Sony Ericsson has debuted a new handset, the Xperia X1 — its first to operate on the Windows Mobile operating system.
Microsoft announced the collaboration as the Mobile World Congress got under way in Barcelona, Spain.
The deal could be a major coup for Sony Ericsson, which holds a 50 percent stake with Motorola in UI Holdings, the parent company of Symbian developer UIQ Technology.
Xperia X1 features a 3-inch VGA (video graphics array) display with an arc slider for the keyboard, and it supports HSDPA (high-speed downlink packet access) and HSUPA (high-speed uplink packet access) networks, as well as WiFi.
Another Major Manufacturer Now on Board
The deal now gives Microsoft alliances with four of the world’s five leading handset makers — the company has previous arrangements with LG, Motorola and Samsung. Nokia, the world’s leading handset manufacturer, has an arrangement with Symbian.
“It means a couple of things,” said Ramon Llamas, an analyst for IDC. “For Sony Ericsson, it’s been a distant follower in the smartphone base in the U.S. Take a look at RIM (Research In Motion), Palm [and] mainstays like Motorola and Samsung. And Apple is in it now, too.
“Sony Ericsson, despite its long history of devices that have done well in Europe and Asia, just hasn’t done as well in the U.S. market. This is Sony Ericsson’s concentrated effort to take their business to the U.S. specifically,” he added.
It’s also a prime opportunity for Microsoft to make some strides in the global smartphone market, Llamas told the E-Commerce Times.
“This is another way for Microsoft to establish itself a little further on smartphones,” he said. “Sony Ericsson has some good devices that are pretty popular and welcomed by enterprise users.”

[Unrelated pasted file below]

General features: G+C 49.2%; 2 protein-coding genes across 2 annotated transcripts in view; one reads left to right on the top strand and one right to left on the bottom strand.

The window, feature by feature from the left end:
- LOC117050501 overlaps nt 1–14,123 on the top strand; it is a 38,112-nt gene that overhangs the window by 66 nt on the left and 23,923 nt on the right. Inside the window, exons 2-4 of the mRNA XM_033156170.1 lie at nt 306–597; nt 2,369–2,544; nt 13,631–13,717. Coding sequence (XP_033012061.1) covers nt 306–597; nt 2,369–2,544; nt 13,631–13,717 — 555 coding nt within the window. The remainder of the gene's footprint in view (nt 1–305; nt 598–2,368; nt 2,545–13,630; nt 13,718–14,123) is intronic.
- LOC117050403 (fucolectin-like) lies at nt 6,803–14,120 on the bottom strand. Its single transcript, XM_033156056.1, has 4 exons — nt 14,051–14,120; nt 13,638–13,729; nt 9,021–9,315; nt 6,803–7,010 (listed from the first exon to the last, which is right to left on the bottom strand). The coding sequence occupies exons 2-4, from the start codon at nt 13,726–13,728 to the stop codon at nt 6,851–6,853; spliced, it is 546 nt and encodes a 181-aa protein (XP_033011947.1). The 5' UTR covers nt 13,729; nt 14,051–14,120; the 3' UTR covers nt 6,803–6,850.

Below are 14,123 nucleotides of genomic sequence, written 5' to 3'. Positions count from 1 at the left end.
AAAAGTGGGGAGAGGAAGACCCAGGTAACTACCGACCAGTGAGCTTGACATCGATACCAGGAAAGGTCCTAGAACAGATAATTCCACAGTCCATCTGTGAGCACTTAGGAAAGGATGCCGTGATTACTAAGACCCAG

Microsoft expects to have about a 13 percent share of the worldwide smartphone market by the end of the year.
Not a Response to iPhone Gains
The deal is not necessarily a direct answer to gains by rivals such as Apple, which made a splash with consumers last year with the introduction of the iPhone, Llamas noted.
“This is Sony Ericsson’s way to get into the smartphone game here in the U.S., which is going to be growing consistently,” he said.
In 2007, the number of subscribers in the U.S. grew from 8 million to 20 million, Llamas commented. “That growth is going to be accelerating, and not just by the mainstays.”
Competitors likely aren’t worried about any incursion by Microsoft. “I think the attitude is, ‘Jump in — the water’s fine,'” he said.
Indeed, the deal is Sony Ericsson’s big chance to gain a foothold in the U.S. market, said Anne Thomas Manes, an analyst with the Burton Group.
“Symbian is almost nonexistent in the U.S.; certainly, the U.S. is dominated by RIM, and now the iPhone is No. 2,” Manes said, noting recent statistics published by research firm Canalys that showed RIM with 41 percent of the U.S. market and Apple’s iPhone with 28 percent.
“Symbian has just a portion of 1 percent of the U.S. marketplace, so it makes perfect sense for Sony Ericsson,” Manes told the E-Commerce Times. “Windows Mobile has 21 percent of the market — that gives Sony Ericsson at least a leg to stand on. Microsoft, I’m sure, is very happy to find another manufacturer to use Windows Mobile on their machines, but I’d say this is really an effort by Sony to penetrate the U.S. market. In Europe, it’s one of the more popular ones, although they got displaced by Apple in just two months of the last quarter.”